Jane Eyre is one of those classics that I read and watch from time to time and, to be honest, I never give it a great deal of thought.
One of the side effects of my con-cold (now thankfully over) was that I watched the BBC version again, and this time I found myself pondering why I prefer this version to the recent movie.
The truth is that the recent movie doesn’t give you any real reason to like Rochester. He’s a moody, manipulative arse and – as one reviewer said when the movie came out – why do women find him romantic?
So that was the jumping off point for a minor epiphany about the story. Rochester is something of a hard sell as a romantic lead, because he’s pretty much as the recent movie plays him, but the interesting thing about the book is that really it’s not a romance.
If you know the story then you’ll know that quite a chunk of the book is Jane’s formative years. Not uncommon in literature of the period, but uncommon in romances. And why is St John there? He doesn’t offer Jane romantic attachment at all.
It’s in the contrast of the two relationships that I found my reading of the text. The entire story is about Jane’s personal journey and how she develops to be the woman we want to see happy at the end of the book.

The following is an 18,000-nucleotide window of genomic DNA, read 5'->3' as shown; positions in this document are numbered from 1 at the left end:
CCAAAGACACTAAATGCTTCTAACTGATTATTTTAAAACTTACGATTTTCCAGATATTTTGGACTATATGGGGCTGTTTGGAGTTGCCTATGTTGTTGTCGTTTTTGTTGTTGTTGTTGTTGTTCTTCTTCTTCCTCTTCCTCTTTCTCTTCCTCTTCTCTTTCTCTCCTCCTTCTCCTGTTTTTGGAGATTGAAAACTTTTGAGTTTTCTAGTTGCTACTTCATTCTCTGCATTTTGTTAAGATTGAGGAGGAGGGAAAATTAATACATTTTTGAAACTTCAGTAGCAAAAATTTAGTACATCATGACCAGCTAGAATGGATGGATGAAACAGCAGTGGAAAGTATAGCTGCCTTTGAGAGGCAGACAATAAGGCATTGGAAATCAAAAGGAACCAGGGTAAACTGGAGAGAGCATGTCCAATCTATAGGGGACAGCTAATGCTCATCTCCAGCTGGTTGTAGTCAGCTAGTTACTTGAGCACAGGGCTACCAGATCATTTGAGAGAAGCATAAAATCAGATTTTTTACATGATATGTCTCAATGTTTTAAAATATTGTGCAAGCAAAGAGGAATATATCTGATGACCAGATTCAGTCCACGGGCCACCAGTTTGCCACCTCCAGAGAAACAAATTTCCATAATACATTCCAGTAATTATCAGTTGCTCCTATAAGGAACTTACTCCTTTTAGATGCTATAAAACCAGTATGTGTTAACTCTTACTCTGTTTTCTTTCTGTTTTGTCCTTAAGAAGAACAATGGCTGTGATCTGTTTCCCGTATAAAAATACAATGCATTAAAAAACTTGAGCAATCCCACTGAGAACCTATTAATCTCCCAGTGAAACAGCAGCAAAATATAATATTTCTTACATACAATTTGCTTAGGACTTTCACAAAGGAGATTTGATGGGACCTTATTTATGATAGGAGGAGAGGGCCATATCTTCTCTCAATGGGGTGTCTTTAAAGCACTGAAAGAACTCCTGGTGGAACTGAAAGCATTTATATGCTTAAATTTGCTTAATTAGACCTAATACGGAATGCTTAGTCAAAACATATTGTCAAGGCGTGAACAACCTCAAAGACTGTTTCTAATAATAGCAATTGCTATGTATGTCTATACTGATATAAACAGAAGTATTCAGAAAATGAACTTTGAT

Jane asserts her will when she calls herself Rochester’s equal, but does again even more so when she leaves Thornfield. With St John, she knows that he is a man she has the greatest respect for and who’s offering her the opportunity to do much of what she wants in life. It’s not his offer of marriage that turns her off, it’s what she knows she’ll become if she marries him.
When she seeks out Rochester at the end, it’s because she knows herself completely and knows she controls her life. That God has rendered Rochester repentant and humble (and conveniently disposed of poor Bertha) is just a mechanism to make her choice simple.
I think that’s why the book ends with St John, rather than leaving him to his fate. The story is about her, not so much about her love, and so St John’s fate is important.
So, not exactly a groundbreaking flash of brillance, but it was interesting to look past the fact I’ve always known Jane Eyre as a romance and see that really it’s not.